One area where Smith can certainly offer value as a NBA prospect is on the defensive end. His team loves to press, trap and generally harass opposing ball-handlers as much as possible, which suits his style of play extremely well. He moves his feet wonderfully, and puts excellent pressure on the ball, often hounding his man the length of the court. Smith's long arms, quick hands and tremendous instincts allow him to get in the passing lanes at a phenomenal clip, as he simply has a terrific knack for putting his hands in the right place at the right time. His 3 steals per-40 pace adjusted was one of the top marks in all of college basketball last season, helping him earn Defensive Player of the Year honors in Conference USA last season.

On a very undersized Louisiana Tech team, Smith is often asked to guard a variety of different positions on the floor, something he's capable of doing due to his pesky and relentless nature. He regularly fights in the paint against players much taller than him as they try to post him up, and crashes the glass effectively for rebounds as well. He's not without faults, though, as he tends to get lost at times off the ball and will get caught with his hand in the cookie jar gambling for steals a fair amount—but all in all its hard not to like what he brings on this end of the floor.

Speedy Smith is one of the more unique players you'll find at the college basketball level, a non-scorer who is a passing maestro and defensive stalwart who shoots 3-pointers a good clip. His often passive approach to scoring puts a lot of pressure on his teammates at the college level, as his defender can act like a free safety and cheat off him to help out on others—something that would certainly not fly in the style of basketball we find in today's NBA.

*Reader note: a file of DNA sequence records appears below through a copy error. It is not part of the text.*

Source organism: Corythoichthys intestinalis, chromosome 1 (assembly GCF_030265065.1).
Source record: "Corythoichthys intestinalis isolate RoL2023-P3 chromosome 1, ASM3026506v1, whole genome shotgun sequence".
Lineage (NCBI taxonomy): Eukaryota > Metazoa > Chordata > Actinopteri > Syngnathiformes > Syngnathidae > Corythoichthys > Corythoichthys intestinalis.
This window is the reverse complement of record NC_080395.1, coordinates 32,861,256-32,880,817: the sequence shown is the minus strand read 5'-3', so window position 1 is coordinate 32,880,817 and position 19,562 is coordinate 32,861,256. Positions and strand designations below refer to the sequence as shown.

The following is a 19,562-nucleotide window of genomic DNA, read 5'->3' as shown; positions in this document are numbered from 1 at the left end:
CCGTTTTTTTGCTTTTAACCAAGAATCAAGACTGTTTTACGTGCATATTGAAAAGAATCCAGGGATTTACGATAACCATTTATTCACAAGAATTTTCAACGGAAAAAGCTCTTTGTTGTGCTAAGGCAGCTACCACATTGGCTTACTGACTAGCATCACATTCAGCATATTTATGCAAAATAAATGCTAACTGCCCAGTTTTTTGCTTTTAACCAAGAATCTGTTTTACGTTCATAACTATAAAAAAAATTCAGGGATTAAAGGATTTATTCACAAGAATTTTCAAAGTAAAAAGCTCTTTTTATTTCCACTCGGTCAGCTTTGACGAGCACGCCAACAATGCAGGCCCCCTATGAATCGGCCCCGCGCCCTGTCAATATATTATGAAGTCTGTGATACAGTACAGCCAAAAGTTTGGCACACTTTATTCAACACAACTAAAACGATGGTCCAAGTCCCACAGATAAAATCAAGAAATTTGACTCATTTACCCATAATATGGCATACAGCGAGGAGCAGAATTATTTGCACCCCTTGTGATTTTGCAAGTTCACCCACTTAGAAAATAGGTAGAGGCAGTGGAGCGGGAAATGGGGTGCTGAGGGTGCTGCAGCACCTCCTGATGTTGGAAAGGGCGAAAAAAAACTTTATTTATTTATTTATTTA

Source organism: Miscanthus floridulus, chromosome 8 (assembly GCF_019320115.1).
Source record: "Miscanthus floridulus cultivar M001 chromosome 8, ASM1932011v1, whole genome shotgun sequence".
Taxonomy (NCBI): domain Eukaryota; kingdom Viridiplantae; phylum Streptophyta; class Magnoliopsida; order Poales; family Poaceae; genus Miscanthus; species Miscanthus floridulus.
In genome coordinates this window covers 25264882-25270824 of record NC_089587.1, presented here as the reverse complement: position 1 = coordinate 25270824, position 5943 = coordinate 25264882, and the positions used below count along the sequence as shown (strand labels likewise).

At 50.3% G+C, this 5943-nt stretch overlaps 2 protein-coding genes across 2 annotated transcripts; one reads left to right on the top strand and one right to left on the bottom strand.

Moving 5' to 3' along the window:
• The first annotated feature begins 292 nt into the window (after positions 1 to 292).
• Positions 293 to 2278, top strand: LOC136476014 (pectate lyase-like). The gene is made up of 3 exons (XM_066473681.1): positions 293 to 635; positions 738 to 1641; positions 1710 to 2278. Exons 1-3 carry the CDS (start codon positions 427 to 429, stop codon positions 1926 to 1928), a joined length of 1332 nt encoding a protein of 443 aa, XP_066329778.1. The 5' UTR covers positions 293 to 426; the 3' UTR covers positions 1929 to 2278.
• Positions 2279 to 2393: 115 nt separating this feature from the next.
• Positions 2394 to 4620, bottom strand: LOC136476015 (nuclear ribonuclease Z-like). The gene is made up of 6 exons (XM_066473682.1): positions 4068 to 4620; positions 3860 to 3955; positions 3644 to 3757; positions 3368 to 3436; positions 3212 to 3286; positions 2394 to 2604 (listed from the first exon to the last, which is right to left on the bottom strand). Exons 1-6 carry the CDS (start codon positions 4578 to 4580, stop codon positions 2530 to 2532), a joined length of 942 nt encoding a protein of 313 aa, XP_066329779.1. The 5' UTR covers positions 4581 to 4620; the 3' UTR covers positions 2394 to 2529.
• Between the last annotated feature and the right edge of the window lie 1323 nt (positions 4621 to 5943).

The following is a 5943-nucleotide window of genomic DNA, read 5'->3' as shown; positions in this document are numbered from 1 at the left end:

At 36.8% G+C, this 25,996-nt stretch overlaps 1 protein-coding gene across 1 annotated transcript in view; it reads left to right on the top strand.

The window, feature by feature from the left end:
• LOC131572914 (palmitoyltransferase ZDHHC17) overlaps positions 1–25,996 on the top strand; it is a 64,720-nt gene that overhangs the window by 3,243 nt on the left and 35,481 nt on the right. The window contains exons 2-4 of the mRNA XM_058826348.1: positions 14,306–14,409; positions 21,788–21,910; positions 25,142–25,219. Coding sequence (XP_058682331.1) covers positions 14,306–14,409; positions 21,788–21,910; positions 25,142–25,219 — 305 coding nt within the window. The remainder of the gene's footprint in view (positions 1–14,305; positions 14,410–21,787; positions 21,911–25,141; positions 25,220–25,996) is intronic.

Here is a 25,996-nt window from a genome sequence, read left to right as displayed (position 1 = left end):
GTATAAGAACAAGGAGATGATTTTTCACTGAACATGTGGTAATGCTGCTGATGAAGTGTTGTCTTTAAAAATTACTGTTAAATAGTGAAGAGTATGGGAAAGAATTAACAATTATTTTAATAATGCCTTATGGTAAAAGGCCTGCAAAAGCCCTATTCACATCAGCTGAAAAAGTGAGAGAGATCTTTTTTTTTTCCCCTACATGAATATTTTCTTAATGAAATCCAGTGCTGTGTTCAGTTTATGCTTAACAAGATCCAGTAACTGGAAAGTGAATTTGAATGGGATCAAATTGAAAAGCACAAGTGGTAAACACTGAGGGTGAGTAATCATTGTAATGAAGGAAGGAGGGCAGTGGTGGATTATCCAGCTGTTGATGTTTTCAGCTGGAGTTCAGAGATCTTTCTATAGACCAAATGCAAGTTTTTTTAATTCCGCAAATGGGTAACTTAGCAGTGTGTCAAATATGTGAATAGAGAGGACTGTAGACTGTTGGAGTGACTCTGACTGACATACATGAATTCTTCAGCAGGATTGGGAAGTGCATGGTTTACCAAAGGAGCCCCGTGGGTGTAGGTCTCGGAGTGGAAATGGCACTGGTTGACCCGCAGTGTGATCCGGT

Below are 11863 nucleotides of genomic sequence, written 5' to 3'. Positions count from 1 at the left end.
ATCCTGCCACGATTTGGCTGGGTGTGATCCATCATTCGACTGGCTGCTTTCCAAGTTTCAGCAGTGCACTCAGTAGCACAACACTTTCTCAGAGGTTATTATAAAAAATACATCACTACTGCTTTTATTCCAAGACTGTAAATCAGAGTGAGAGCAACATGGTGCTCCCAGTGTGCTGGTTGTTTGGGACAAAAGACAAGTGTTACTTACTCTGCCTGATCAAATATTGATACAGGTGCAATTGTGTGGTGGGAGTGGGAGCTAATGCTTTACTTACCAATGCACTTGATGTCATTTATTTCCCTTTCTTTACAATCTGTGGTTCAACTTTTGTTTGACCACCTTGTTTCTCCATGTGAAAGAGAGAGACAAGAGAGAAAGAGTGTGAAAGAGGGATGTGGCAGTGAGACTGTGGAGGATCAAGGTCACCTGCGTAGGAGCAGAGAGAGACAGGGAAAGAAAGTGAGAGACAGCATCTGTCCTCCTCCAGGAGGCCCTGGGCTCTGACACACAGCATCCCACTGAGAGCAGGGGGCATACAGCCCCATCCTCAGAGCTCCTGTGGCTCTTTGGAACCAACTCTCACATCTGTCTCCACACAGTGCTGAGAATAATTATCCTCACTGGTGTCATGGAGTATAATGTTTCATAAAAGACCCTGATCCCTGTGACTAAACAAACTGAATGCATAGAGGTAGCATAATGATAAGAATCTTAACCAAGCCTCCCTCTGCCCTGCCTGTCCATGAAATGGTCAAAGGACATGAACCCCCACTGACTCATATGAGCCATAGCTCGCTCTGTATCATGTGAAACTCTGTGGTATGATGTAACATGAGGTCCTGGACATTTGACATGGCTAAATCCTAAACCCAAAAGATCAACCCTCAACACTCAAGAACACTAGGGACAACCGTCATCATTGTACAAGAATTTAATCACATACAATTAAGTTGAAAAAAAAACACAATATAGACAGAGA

But it's difficult to rule him out as a prospect, as he's very effective in a couple of extremely important areas, which might lead teams to take a look and see if they can help him become at least passable in the places he struggles in. He's definitely not someone every NBA coach will want, but some might be able to find a niche for him, especially if he can prove he can make 3-pointers at an acceptable clip.


#19, Cameron Payne, 6-2, Sophomore, Point Guard, Murray State



Kyle Nelson

Isaiah Canaan's graduation left Murray State in a lurch and many expected Steve Prohm's program to enter a prolonged rebuilding phase. Yet, by the end of the 2013-2014 season, the Racers sat atop the OVC West standings again with a 23-11 record and won the postseason CIT after narrowly losing the OVC's automatic NCAA Tournament bid to Eastern Kentucky. None of that would have been possible without the efforts of freshman point guard Cameron Payne. Payne not only transitioned seamlessly into Canaan's large role in Murray State's offense, but he also earned both OVC Freshman of the Year and All-OVC First Team honors in the process, and was recently named to the 2015 Cousy Watch List. Now, with Murray State favored to win the OVC and without the element of surprise working in his favor, the Payne must build on his stellar freshman campaign and prove to scouts that he is worthy of consideration as an NBA prospect.

At 6'2, with a skinny and long 175-pound frame, Payne has decent height for the point guard position, but he must get considerably stronger before he is able to hold his own against NBA caliber athletes. This is because while he is a good athlete and very quick in the open floor, he is neither exceptionally explosive off the dribble from a stand-still, nor a high flyer around the basket.

Payne is able to compensate for his lack of elite athleticism through his advanced instincts on the offensive end of the floor. He commanded 30% of Murray State's overall possessions, which ranked second behind Jabari Parker among all freshmen prospects, while posting a solid 54% TS%. His 20.4 points per 40 minutes pace adjusted situated him among the most prolific scoring point guards in our database last season.

Nearly a third of Payne's possessions came in pick-and-roll situations, where he established himself as a dangerous threat from day one. As a scorer in these situations, Payne showed the ability to take his man off of the dribble or pull up into a jump shot, utilizing his solid quickness and ball-handling ability, as well as his advanced scoring instincts and tremendous aggressiveness. His proficiency operating out of the pick-and-roll is complemented by his mid-range game, as he looked comfortable pulling up for a jump shot or a runner in the lane, making a solid 37% of his off the dribble jumpers on the season.